The incremental deterioration of democratic rule worldwide is one of the most pressing global challenges today, and public lawyers are indispensable to the search for greater understanding of this phenomenon, and to the search for potential solutions. This challenge is now the focus of one of the most rapidly expanding research areas in public law: every week more research appears and more events and projects are announced as scholars push to grasp the unfolding and intensifying rollback of democratic progress globally. Yet, much of this global effort is scattered as scholars are cut off from one another by research field boundaries, geographic boundaries, and network boundaries.
The Democratic Decay Resource (DEM-DEC) is a major new online resource created by Dr Tom Gerald Daly (Melbourne Law School), and supported by a range of leading organisations in public law and policy. It focuses on the global challenge of the incremental deterioration of democratic rule and is broadly pitched at public lawyers, i.e. those working on constitutional, international and transnational law. It is envisaged as developing over time into a collaborative resource that would be of use to public lawyers, political scientists and policymakers.
Overall, the resource is aimed at providing key information in one place, to frame the research area, to address conceptual confusion, and to bring scholars (and others) together in a context where many researchers are talking in silos, or past one another. New scholarship can fail to cite old scholarship, and concepts are quickly proliferating, which tends to obscure the fact that many scholars are discussing the same phenomenon under different rubrics.
A COLLABORATIVE CONVERSATION
DEM-DEC offers a resource that not only works as a form of ‘one stop shop’ for information on democratic decay, but also as a forum for researchers to have a collaborative and inclusive conversation: feedback forms are provided throughout the site to allow researchers to suggest amendments to the ‘Concept Index’, additions to the bibliography, request to be added to ‘Scholars’ section, provide teaching resources on democratic decay or information on research projects in which they are involved. Scholars are also encouraged to contact Tom directly at firstname.lastname@example.org.
This resource draws on years of research by Dr Tom Gerald Daly for a book project on our faith in public law to remedy the incremental deterioration of democratic rule worldwide, on a JD legal research subject delivered this semester at Melbourne Law School on 'Understanding Democratic Decay Worldwide', as well as conversations with leading scholars in this emerging field worldwide, and a serial column on the I-CONnect Blog in 2017 concerning democratic decay.
VERSION 1.O OF DEM-DEC IS NOW LIVE!
'Version 1.0' of DEM-DEC is now live at www.democratic-decay.org. The Resource is being launched through announcements on a range of leading public law blogs, including the IACL-AIDC Blog, I-CONnect Blog, Verfssungsblog and EJIL:Talk!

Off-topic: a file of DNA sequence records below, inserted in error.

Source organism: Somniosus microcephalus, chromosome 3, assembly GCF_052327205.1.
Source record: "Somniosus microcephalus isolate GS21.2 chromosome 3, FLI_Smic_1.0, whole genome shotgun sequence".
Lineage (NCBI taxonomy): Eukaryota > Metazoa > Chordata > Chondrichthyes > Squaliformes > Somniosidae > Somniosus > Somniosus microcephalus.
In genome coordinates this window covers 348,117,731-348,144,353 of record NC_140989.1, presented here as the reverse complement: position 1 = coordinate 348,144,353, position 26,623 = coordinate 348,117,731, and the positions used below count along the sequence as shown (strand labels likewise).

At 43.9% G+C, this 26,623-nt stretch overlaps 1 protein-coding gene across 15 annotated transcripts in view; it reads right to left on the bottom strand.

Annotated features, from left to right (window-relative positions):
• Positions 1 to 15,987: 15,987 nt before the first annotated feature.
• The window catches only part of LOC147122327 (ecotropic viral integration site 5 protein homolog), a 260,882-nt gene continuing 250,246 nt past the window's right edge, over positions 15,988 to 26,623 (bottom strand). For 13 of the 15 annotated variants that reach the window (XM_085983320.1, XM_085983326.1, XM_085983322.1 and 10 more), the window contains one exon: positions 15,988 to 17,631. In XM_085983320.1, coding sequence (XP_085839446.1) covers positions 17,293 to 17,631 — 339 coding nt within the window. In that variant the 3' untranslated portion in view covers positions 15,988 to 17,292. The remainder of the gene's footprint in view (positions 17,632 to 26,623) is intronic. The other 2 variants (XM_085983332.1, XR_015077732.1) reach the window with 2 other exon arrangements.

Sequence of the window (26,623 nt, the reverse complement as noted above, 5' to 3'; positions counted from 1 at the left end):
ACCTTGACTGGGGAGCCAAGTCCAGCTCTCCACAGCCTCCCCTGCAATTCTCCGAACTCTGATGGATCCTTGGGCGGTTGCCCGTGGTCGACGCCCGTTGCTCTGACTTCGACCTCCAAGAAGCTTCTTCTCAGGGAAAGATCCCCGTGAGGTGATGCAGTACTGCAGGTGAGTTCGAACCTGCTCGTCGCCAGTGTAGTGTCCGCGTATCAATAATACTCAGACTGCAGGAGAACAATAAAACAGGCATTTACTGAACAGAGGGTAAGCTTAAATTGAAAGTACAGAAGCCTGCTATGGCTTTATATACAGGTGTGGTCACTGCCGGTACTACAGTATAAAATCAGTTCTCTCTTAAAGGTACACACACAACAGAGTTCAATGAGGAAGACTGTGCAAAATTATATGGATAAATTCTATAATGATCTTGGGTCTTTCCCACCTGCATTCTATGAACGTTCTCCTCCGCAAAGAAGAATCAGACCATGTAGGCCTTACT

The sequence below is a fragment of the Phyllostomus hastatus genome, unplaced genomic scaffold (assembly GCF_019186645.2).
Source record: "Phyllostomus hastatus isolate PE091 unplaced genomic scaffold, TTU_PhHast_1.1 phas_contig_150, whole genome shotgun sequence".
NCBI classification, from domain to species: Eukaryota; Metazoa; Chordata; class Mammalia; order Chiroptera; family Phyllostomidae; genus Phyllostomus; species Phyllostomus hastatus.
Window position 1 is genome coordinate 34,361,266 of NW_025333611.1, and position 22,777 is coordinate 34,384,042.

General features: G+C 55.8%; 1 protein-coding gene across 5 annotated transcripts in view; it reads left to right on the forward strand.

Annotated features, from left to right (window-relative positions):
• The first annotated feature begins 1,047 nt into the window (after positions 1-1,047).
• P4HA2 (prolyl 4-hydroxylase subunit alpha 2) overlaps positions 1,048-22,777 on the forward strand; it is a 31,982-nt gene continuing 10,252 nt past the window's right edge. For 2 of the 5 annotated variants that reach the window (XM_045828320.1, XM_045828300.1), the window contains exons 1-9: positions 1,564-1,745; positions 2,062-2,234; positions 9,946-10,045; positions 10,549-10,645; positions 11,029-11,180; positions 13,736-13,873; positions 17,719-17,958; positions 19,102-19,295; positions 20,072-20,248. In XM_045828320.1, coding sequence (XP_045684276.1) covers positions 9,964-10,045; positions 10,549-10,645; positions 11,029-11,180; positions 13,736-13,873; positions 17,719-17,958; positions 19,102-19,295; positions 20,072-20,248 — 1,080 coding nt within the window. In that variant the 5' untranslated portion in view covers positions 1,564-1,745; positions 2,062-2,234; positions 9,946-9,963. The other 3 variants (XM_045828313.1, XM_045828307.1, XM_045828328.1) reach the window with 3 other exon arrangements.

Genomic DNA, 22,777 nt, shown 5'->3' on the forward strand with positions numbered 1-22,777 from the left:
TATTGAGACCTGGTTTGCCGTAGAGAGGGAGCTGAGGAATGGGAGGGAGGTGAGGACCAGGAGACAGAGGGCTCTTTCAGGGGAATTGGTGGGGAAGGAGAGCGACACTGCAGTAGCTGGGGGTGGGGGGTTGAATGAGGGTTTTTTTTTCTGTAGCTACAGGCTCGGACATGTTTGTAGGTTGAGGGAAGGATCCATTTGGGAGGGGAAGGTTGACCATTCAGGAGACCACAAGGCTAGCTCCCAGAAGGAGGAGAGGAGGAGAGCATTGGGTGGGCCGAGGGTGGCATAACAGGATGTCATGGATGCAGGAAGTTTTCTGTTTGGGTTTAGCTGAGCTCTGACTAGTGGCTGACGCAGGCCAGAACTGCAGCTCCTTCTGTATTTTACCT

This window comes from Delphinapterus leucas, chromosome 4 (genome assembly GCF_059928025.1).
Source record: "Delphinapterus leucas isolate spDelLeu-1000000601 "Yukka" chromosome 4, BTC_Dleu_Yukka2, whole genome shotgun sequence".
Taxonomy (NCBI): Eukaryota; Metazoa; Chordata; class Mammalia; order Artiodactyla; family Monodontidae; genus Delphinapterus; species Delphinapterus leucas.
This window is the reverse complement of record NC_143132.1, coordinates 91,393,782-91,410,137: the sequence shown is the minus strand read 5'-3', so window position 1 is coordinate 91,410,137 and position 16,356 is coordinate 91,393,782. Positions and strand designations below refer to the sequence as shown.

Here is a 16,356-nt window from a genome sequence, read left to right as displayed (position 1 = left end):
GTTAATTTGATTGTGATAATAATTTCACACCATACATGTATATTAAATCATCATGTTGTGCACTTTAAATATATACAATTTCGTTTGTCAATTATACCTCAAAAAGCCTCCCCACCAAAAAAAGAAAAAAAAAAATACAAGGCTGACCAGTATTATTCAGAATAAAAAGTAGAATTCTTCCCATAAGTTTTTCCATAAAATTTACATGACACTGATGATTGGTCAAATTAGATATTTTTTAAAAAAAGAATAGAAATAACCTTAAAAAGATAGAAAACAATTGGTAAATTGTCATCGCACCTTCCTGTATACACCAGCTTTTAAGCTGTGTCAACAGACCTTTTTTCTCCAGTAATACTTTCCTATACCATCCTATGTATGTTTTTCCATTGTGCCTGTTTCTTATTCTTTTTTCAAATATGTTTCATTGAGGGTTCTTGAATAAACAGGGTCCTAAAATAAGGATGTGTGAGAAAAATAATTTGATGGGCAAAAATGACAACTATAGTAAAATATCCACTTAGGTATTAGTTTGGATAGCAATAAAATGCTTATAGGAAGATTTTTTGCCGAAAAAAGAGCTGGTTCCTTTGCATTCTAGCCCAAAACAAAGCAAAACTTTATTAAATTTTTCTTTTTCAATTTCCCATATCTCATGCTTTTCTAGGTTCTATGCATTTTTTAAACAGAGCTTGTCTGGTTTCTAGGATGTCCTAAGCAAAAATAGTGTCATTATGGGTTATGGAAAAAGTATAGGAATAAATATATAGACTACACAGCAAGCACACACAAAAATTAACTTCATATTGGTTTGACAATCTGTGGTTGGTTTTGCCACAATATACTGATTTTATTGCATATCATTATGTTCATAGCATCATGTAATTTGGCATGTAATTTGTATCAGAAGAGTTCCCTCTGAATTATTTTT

The website contains a range of material. The main sections are:
- Concept Index: Contains definitions and explainers of some 80 key concepts in the field (e.g. 'rule of law', 'rule by law', 'autocratic legalism', 'authoritarian backsliding'), including key sources, explainers and cross-references to related concepts.
- Concept Map: Provides a basic map of the overall conceptual landscape.
- Scholars: Provides a list of scholars working on the area globally, with keywords to identify their main interests, country/region focus, and link to their profile.
- Bibliography: Online version and versions for download. Organised under 3 headings:
- Themes (e.g. 'The Current Crisis of Democracy: Recent Research', 'Hybrid Regimes and Modern Authoritarianism', 'Law as a Weapon: Hollowing Out Democracy' etc)
- World Regions (Europe, North America, Latin America etc)
- International Organisations (EU, OAS, MERCOSUR, AU etc)
- Events: This section collates events and calls for papers related to the subject of democratic decay.
- Links: This section lists leading organisations, centres and other research material.
A number of leading organisations, centres and blogs in the area of public law and policy support the Resource as Partners. These are:
- the Centre for Comparative Constitutional Studies (CCCS) (Melbourne)
- the Constitution Transformation Network (ConTransNet) (Melbourne)
- the Constitutionally Speaking Blog (South Africa)
- Democracy Reporting International (DRI)
- Democratic Erosion: A Cross-University Collaboration (USA; resource for political and social scientists)
- the Edinburgh Centre for Constitutional Law (ECCL)
- the IACL-AIDC Blog
- the I-CONnect Blog
- RECONNECT: Reconciling Europe with its Citizens through Democracy and Rule of Law
The baseline is for an organisation to simply provide 'moral support' to the resource and to assist in publicising it.
ABOUT THE CREATOR OF THE RESOURCE
You can find information on the creator of DEM-DEC, Dr Tom Gerald Daly, in the About Tom section of the website, including access to his own research on democratic decay.